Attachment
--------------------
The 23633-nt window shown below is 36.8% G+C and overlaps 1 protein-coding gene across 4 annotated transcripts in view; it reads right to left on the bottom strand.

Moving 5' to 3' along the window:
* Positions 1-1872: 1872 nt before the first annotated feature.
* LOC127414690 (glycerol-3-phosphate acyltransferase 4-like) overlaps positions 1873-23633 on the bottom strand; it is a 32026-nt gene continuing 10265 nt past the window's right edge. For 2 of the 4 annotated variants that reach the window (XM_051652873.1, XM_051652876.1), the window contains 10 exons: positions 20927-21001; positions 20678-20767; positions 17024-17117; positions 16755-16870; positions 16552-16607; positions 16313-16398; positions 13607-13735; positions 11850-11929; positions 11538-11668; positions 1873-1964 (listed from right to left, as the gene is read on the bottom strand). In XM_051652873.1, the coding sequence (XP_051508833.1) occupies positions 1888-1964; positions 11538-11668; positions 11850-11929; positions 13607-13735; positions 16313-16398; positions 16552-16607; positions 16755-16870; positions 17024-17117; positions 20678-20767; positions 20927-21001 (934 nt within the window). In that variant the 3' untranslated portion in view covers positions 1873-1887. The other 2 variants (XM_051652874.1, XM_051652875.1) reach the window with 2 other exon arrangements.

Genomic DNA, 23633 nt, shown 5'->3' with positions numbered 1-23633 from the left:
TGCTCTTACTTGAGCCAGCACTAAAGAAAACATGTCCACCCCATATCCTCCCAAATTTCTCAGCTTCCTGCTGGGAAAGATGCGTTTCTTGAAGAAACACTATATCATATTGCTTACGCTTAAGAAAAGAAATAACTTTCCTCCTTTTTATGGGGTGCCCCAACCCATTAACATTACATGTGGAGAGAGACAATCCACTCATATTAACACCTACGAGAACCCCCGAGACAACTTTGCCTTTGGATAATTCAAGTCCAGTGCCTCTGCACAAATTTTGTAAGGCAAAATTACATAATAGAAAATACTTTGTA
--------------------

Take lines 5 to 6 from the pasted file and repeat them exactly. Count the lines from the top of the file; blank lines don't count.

Genomic DNA, 23633 nt, shown 5'->3' with positions numbered 1-23633 from the left:
TGCTCTTACTTGAGCCAGCACTAAAGAAAACATGTCCACCCCATATCCTCCCAAATTTCTCAGCTTCCTGCTGGGAAAGATGCGTTTCTTGAAGAAACACTATATCATATTGCTTACGCTTAAGAAAAGAAATAACTTTCCTCCTTTTTATGGGGTGCCCCAACCCATTAACATTACATGTGGAGAGAGACAATCCACTCATATTAACACCTACGAGAACCCCCGAGACAACTTTGCCTTTGGATAATTCAAGTCCAGTGCCTCTGCACAAATTTTGTAAGGCAAAATTACATAATAGAAAATACTTTGTA